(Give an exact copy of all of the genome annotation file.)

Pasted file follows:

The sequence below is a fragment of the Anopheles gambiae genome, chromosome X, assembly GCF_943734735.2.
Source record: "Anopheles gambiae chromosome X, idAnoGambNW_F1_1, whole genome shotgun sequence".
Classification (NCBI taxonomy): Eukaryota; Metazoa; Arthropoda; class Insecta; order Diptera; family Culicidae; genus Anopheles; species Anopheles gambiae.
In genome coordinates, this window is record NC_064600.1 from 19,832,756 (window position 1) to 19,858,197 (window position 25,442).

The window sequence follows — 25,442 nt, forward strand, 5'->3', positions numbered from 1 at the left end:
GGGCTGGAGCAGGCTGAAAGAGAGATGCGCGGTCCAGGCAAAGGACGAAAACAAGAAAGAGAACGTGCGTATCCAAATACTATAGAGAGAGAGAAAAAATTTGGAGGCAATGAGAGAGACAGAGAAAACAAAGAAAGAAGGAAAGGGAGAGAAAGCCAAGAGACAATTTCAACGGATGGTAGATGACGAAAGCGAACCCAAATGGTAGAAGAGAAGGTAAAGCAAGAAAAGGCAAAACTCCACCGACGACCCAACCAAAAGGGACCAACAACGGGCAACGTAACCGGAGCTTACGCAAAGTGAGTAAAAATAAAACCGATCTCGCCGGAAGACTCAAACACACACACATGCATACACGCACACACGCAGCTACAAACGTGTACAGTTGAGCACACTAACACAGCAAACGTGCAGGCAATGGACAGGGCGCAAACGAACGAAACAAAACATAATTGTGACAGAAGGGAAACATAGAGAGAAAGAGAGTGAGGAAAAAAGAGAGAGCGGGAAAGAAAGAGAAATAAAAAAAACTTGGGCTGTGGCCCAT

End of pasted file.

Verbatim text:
The sequence below is a fragment of the Anopheles gambiae genome, chromosome X, assembly GCF_943734735.2.
Source record: "Anopheles gambiae chromosome X, idAnoGambNW_F1_1, whole genome shotgun sequence".
Classification (NCBI taxonomy): Eukaryota; Metazoa; Arthropoda; class Insecta; order Diptera; family Culicidae; genus Anopheles; species Anopheles gambiae.
In genome coordinates, this window is record NC_064600.1 from 19,832,756 (window position 1) to 19,858,197 (window position 25,442).

The window sequence follows — 25,442 nt, forward strand, 5'->3', positions numbered from 1 at the left end:
GGGCTGGAGCAGGCTGAAAGAGAGATGCGCGGTCCAGGCAAAGGACGAAAACAAGAAAGAGAACGTGCGTATCCAAATACTATAGAGAGAGAGAAAAAATTTGGAGGCAATGAGAGAGACAGAGAAAACAAAGAAAGAAGGAAAGGGAGAGAAAGCCAAGAGACAATTTCAACGGATGGTAGATGACGAAAGCGAACCCAAATGGTAGAAGAGAAGGTAAAGCAAGAAAAGGCAAAACTCCACCGACGACCCAACCAAAAGGGACCAACAACGGGCAACGTAACCGGAGCTTACGCAAAGTGAGTAAAAATAAAACCGATCTCGCCGGAAGACTCAAACACACACACATGCATACACGCACACACGCAGCTACAAACGTGTACAGTTGAGCACACTAACACAGCAAACGTGCAGGCAATGGACAGGGCGCAAACGAACGAAACAAAACATAATTGTGACAGAAGGGAAACATAGAGAGAAAGAGAGTGAGGAAAAAAGAGAGAGCGGGAAAGAAAGAGAAATAAAAAAAACTTGGGCTGTGGCCCAT